The UK's government flagship Brexit law is "hopelessly misleading" and is nothing more than a "distraction" for MPs, a top constitutional law expert has warned.
University of Cambridge's Professor Mark Elliott said the Great Repeal Bill, which is designed to scrap the European Communities Act 1972 and enshrine all EU law into UK law, will be "legally irrelevant".
"By the time the UK exits the EU, it will by definition have ceased to have relevant Treaty obligations, and the ECA will therefore not give effect in the UK to any EU law anyway," Elliott said, writing in his Public Law for Everyone blog.
"Meanwhile, far from repealing EU law, the Great Repeal Bill will in fact preserve all EU law (or at least all the EU law whose retention makes sense once the UK has left the EU) by converting it into UK law."
The comments were made in reaction to David Davis' statement to the House of Commons yesterday. The Brexit secretary also reconfirmed that the government would not give parliament a say on the triggering of Article 50, the official mechanism to split from the EU.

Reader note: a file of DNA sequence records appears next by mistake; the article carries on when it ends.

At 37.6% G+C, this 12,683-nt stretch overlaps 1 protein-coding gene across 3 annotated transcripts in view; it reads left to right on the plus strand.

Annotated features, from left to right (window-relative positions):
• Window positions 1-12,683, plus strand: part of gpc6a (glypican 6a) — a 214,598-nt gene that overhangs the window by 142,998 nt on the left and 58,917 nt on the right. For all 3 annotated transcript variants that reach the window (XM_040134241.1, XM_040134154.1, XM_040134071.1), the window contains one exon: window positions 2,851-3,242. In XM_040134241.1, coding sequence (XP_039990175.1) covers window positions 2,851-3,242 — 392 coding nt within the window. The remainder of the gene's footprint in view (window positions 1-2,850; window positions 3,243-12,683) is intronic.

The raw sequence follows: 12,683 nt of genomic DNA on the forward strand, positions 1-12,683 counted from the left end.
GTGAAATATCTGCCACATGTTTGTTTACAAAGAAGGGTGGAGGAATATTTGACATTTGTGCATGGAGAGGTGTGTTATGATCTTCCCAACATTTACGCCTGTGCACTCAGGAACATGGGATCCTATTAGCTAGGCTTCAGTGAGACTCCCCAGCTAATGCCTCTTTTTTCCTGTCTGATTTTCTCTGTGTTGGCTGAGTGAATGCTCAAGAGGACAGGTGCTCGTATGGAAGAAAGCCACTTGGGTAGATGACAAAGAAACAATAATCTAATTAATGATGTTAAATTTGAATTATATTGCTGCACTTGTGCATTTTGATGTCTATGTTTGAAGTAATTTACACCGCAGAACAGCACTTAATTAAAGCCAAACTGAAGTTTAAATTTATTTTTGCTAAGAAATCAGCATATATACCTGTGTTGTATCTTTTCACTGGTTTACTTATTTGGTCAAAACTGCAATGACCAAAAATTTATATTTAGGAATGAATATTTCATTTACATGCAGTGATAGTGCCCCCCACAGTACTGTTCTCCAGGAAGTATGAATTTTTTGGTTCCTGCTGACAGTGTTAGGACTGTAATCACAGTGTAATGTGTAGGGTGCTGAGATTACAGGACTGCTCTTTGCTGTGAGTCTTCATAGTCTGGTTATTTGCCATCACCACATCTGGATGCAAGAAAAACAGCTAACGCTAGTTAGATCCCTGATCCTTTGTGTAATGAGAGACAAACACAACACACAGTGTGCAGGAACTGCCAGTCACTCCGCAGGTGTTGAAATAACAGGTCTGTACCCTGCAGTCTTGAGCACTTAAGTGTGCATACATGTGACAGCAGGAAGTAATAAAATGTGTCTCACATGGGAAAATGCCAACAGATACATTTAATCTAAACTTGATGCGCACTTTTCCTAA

Former Labour leader Ed Miliband, among others, have called for MPs to have a vote on the issue. Elliott, who advises the House of Lords' Constitutional Committee, said the Great Repeal Bill appears to be an attempted "distraction" away from the Article 50 issue.
"The intention, it might be inferred, is to placate parliament by seeking to convince it that it is being offered a meaningful role in the Brexit process," he said.
The government will be forced to defend its stance in England's High Court from Thursday (13 October). Attorney General Jeremy Wright QC MP, James Eadie QC, Jason Coppel QC, Tom Cross and Christopher Knight will ask the court to reject a challenge.
"The country voted to leave the European Union, in a referendum approved by Act of Parliament," Wright said.
"There must be no attempts to remain inside the EU, no attempts to rejoin it through the back door, and no second referendum. We do not believe this case has legal merit. The result should be respected and the government intends to do just that."
Prime Minister Theresa May has promised to trigger Article 50 by March 2017, which is expected to be followed by at least two years of negotiations with Brussels.